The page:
Wayfaring Woman: Winding Roads

Wayfaring Woman: Winding Roads October 11, 2015

[Editor’s Note:  Please welcome Tamilia Reed to the Agora!  She’ll be writing the Wayfaring Woman column on the second and fourth Sundays of every Month.]

There are many roads one may travel. Perched on the porch of my childhood home in North Florida conjuring wind and rain with a fist full of storm-tossed leaves and a soggy pine branch, I knew when I was 12 years old that my road would be paved with magic.

Counselling / Pixabay.com
Counselling / Pixabay.com

I held the memory of that oddly intimate connection with the elements in my heart for some time before I was able to articulate what it meant to be interwoven with the entire world, a part of everything. As my awareness of the natural world grew stronger, my awareness of the Otherworlds began to wax in strength as well. When I was a child there were many late-night whisperings in my home. The living and the dead spoke often in the hours between night and day. Knowing that my ancestors were near and that they gave us their love and guidance despite death’s hold only increased my awareness of the interconnectedness of this world with others. Over time magic and interconnectedness became synonymous for me. Magic is the energy, the force that permeates everything, that holds it all together. It is also that which ends everything in its season and births it anew. By the time I eased into my second year of high school in the autumn of 1998, Paganism had come into my life and given me language to talk about the wonders I’d sensed but had only just begun to experience. On the edge of adulthood, magic and my new-found Pagan identify opened the way to many winding roads.

Now, seventeen years later, I would characterize my spiritual journey as transformative and rewarding thus far. Professionally, I have come into my own as a mental health care provider and scholar in my field (only a few more months until I earn my doctoral degree). On the social front, I have shed relationships that no longer serve me. Within my Pagan practice, I have met Powers and explored astral realms that I never could have imagined. Obviously, the bendy road I am on does not free me from sadness and struggle. In all honesty I have experienced pain along the way, but for the first time in a long while I know that I am enough and that I have what it takes to meet the challenges I face head on. That realization has been a magical process too, and connecting with the Powers to whom I am devoted was a critical part of it. As a devotional polytheist, I work with a growing number of Powers, but at the core of my work are Hekate and Odin.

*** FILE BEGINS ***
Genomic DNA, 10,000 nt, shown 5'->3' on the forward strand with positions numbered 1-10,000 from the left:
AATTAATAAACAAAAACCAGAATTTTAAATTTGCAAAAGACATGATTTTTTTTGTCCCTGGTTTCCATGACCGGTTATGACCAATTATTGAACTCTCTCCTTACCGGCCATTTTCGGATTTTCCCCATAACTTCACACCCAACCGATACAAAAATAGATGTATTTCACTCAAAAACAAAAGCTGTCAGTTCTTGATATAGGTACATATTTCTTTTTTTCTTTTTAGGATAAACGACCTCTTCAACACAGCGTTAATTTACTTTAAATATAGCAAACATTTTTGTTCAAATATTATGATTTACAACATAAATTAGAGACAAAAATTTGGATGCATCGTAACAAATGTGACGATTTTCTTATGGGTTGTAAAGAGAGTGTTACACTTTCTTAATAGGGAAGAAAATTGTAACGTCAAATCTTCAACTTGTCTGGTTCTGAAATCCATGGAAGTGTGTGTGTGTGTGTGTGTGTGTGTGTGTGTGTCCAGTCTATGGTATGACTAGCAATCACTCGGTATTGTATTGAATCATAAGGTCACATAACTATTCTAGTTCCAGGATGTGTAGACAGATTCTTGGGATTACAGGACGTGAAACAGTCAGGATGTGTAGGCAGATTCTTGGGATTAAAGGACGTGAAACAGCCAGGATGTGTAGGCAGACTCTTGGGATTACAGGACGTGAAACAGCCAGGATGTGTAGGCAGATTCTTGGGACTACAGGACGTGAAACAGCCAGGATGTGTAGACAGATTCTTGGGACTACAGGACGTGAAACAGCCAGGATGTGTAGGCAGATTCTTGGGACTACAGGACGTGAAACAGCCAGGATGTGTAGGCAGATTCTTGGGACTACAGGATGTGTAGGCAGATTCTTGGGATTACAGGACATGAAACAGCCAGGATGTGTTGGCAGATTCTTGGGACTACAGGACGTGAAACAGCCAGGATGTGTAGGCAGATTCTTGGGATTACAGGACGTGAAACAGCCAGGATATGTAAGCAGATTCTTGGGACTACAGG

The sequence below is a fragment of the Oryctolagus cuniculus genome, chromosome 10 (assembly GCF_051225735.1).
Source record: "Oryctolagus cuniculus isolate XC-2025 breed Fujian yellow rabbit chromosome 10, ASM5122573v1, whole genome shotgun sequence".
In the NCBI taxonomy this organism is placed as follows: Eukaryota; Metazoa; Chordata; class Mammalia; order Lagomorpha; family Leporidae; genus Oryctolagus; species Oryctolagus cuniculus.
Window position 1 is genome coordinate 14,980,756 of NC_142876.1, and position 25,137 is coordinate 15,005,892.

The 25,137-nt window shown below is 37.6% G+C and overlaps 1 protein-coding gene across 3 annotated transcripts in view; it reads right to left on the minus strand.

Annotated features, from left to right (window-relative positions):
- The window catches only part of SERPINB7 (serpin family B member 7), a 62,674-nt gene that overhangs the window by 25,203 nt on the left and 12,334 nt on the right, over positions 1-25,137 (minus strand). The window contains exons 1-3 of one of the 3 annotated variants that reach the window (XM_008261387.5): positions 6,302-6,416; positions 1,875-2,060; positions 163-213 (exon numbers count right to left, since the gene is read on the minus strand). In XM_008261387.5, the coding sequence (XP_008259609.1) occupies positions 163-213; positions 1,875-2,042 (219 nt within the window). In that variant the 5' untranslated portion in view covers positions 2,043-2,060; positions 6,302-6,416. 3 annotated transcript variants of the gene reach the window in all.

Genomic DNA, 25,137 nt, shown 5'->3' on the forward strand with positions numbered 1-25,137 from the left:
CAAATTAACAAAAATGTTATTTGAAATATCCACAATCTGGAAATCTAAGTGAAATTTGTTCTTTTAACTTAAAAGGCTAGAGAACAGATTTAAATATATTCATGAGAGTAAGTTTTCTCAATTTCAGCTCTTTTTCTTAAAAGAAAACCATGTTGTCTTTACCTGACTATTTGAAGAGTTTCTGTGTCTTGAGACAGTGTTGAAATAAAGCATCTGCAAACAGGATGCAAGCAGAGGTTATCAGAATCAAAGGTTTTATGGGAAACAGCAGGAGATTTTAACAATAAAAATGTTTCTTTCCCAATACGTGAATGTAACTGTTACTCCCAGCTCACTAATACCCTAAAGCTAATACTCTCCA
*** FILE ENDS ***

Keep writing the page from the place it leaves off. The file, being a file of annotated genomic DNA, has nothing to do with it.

"Hécate - Mallarmé". Licensed under Public Domain via Commons.
Hécate – Mallarmé“. Licensed under Public Domain via Commons.

I was Pagan for nearly a decade before meeting Hekate but it feels like my spiritual journey was unintelligible before her. She emerged from the cracked earth at Samhain 2007 and swallowed me whole. Those who know Hekate know that she is the goddess of the crossroads, among other things. Throughout ancient Greece, statues of her stood at liminal places where three roads met. Her contemporary devotees often see her role as goddess of the crossroads as a figurative one as well. When we come to a crossroads in our lives, a point of major change and transition, Hekate may choose to serve as both guardian and guide on that journey. She was with me as I began the work of tending to the bruised places within me, places made painfully obvious by the rigors of graduate study. She pointed out emotional wounds from long ago and guided me to helpful balms. Hekate also reminded me of my talents, my beauty, and my courage. Just when I was sure that those resilient parts of me had been irrevocably misplaced, she sent a friend, or a spiritual vision, or a song to show the way back to those pieces of myself. Hekate has called me to be with others through difficult periods, to serve as a soul midwife of sorts in times of spiritual rebirth. With her guidance, I feel ready now more than ever to pursue that Work with both enthusiasm and gratitude. I received a great deal of quality clinical training in graduate school, but it was working through and taking notes on my own road to healing and growth that made me feel most confident in my ability to support others in their healing, whatever form that might take.